Wow. These words actually appear on the TorrentPortal website. Shocking. However this is a partial quote, in full it reads (the text missing from Barry’s article is in bold):
TorrentPortal is like Google™ in that it only links to .torrent metafiles and takes a cache of such files. None of the data transferred by or stored on TorrentPortal servers is content linked to by .torrent files.
Unless you live in Canada, downloading copyrighted material via P2P may put you at risk for a lawsuit. Canadian users are currently shielded from P2P lawsuits. Canada signed the 1997 World Intellectual Property Organization Internet Treaties, but has not yet ratified them by enacting their provisions into domestic law. Recently there has been class-action suits filed against users who copy and distribute copyrighted material without regard for the law. The MPAA, RIAA and the governments of both England and Australia have taken several thousand users to court demanding thousands of dollars. Your ISP may, on their own judgment, give their logs of your downloading activity to those who request it. In those situations, the more you download and share, the more risk you put yourself at.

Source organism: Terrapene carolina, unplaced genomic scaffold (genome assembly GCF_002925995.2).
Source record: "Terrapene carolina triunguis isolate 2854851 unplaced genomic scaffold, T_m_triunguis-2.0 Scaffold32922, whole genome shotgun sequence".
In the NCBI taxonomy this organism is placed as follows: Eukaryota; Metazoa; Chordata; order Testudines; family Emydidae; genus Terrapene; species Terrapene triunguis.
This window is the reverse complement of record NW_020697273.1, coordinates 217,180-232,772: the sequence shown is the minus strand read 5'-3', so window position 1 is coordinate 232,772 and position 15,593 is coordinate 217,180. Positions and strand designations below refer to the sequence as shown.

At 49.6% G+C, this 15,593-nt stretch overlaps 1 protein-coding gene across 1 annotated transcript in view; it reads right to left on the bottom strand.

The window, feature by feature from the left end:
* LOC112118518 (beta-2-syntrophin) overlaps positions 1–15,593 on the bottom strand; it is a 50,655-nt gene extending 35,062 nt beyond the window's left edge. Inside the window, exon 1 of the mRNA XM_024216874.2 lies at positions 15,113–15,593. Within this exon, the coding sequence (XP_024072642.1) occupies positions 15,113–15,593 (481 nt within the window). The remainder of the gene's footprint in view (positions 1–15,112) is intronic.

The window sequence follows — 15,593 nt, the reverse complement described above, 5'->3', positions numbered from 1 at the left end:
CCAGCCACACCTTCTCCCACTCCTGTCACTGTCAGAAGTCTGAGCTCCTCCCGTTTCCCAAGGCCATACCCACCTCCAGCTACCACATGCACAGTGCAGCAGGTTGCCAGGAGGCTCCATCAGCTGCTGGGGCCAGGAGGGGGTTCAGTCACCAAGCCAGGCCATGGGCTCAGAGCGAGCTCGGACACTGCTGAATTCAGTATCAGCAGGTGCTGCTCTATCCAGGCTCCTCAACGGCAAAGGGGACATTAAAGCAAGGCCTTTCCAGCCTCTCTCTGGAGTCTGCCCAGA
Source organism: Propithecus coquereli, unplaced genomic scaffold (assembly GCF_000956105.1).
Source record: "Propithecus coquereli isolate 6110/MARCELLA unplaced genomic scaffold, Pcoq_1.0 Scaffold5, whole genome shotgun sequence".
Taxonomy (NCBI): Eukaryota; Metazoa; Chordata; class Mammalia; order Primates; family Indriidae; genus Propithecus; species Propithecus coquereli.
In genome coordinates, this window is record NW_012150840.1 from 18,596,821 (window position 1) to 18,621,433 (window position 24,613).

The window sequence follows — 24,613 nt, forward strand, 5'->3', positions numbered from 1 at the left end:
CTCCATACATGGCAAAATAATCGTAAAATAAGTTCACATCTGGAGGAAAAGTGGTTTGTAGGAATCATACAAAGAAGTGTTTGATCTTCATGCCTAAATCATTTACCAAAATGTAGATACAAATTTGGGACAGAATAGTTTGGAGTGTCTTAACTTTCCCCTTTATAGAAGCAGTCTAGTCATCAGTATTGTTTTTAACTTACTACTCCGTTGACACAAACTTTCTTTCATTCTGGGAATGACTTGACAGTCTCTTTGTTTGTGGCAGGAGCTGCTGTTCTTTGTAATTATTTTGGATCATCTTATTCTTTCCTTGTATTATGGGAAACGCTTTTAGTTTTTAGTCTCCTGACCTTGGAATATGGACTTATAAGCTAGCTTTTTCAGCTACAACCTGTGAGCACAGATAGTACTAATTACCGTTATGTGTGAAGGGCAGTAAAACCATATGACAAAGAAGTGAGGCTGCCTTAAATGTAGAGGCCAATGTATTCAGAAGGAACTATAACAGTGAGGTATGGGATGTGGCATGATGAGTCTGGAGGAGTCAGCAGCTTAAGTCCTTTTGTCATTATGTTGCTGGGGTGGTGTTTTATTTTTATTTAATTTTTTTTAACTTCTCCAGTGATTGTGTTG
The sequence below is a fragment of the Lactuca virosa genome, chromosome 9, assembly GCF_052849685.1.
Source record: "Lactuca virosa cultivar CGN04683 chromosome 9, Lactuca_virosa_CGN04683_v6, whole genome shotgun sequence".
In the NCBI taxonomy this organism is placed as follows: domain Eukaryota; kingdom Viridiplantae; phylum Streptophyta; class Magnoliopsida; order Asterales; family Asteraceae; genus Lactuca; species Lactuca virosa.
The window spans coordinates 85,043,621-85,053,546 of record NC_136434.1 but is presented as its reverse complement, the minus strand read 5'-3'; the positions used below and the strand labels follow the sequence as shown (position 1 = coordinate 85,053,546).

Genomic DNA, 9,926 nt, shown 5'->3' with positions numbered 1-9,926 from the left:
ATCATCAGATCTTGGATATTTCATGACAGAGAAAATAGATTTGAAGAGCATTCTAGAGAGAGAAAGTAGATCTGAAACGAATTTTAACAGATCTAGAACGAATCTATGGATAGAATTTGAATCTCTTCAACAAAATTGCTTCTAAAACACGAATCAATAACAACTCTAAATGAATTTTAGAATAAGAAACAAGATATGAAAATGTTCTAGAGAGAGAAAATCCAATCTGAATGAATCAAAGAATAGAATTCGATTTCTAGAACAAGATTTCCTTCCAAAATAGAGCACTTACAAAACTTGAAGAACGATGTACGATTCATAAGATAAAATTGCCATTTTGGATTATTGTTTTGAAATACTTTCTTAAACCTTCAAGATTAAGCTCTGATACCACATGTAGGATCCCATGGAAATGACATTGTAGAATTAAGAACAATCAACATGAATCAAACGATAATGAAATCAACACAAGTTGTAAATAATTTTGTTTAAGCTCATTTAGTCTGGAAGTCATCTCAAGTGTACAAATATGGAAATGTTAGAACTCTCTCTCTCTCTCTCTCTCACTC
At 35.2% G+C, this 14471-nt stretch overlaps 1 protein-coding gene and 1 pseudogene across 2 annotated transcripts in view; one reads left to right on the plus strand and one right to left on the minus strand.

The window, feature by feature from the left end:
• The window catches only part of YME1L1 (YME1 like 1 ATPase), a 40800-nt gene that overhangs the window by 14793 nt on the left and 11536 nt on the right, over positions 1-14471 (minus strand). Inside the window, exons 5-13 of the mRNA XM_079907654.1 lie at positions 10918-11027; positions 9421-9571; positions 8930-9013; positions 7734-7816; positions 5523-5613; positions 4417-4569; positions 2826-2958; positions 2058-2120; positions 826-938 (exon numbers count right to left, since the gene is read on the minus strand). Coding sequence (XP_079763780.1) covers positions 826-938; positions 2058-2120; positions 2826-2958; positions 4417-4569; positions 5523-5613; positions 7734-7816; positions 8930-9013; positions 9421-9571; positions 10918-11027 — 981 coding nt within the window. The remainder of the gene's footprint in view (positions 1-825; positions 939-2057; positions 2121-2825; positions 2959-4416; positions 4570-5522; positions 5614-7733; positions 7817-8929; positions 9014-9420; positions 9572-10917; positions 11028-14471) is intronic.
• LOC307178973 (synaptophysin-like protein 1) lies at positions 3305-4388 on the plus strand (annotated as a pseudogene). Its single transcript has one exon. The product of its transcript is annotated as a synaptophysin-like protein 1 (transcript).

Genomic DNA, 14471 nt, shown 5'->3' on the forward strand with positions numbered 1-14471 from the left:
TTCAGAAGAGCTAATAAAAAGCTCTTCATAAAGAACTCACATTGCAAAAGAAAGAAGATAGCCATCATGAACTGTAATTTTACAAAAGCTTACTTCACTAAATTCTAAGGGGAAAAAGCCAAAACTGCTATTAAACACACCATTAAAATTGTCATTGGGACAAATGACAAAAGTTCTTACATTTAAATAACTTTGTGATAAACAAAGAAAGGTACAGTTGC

Please keep all this in mind before you use any portion of TorrentPortal. Know your local laws and be sure you are following them. “Fans who share music are not thieves or pirates. Sharing music has been happening for decades.” – CMCC (Canadian Music Creators Coalition) (Barenaked Ladies, Avril Lavigne, Sarah McLachlan, Chantal Kreviazuk, Sum 41, Stars, Raine Maida (Our Lady Peace), Dave Bidini (Rheostatics), Billy Talent, Sloan, and more!)